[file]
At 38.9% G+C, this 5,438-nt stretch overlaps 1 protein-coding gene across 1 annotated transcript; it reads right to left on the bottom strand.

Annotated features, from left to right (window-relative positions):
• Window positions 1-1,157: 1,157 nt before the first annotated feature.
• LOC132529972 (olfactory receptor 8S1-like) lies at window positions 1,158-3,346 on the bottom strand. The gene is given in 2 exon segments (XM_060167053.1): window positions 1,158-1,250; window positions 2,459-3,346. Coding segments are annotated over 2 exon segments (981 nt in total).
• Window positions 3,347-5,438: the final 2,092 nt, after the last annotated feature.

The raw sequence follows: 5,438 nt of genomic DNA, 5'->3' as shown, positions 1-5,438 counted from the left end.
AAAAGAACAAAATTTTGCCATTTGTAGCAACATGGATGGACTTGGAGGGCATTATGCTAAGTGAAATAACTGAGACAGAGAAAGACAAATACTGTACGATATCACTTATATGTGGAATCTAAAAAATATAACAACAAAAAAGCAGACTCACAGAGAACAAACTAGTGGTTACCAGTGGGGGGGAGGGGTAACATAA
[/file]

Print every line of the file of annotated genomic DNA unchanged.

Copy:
At 38.9% G+C, this 5,438-nt stretch overlaps 1 protein-coding gene across 1 annotated transcript; it reads right to left on the bottom strand.

Annotated features, from left to right (window-relative positions):
• Window positions 1-1,157: 1,157 nt before the first annotated feature.
• LOC132529972 (olfactory receptor 8S1-like) lies at window positions 1,158-3,346 on the bottom strand. The gene is given in 2 exon segments (XM_060167053.1): window positions 1,158-1,250; window positions 2,459-3,346. Coding segments are annotated over 2 exon segments (981 nt in total).
• Window positions 3,347-5,438: the final 2,092 nt, after the last annotated feature.

The raw sequence follows: 5,438 nt of genomic DNA, 5'->3' as shown, positions 1-5,438 counted from the left end.
AAAAGAACAAAATTTTGCCATTTGTAGCAACATGGATGGACTTGGAGGGCATTATGCTAAGTGAAATAACTGAGACAGAGAAAGACAAATACTGTACGATATCACTTATATGTGGAATCTAAAAAATATAACAACAAAAAAGCAGACTCACAGAGAACAAACTAGTGGTTACCAGTGGGGGGGAGGGGTAACATAA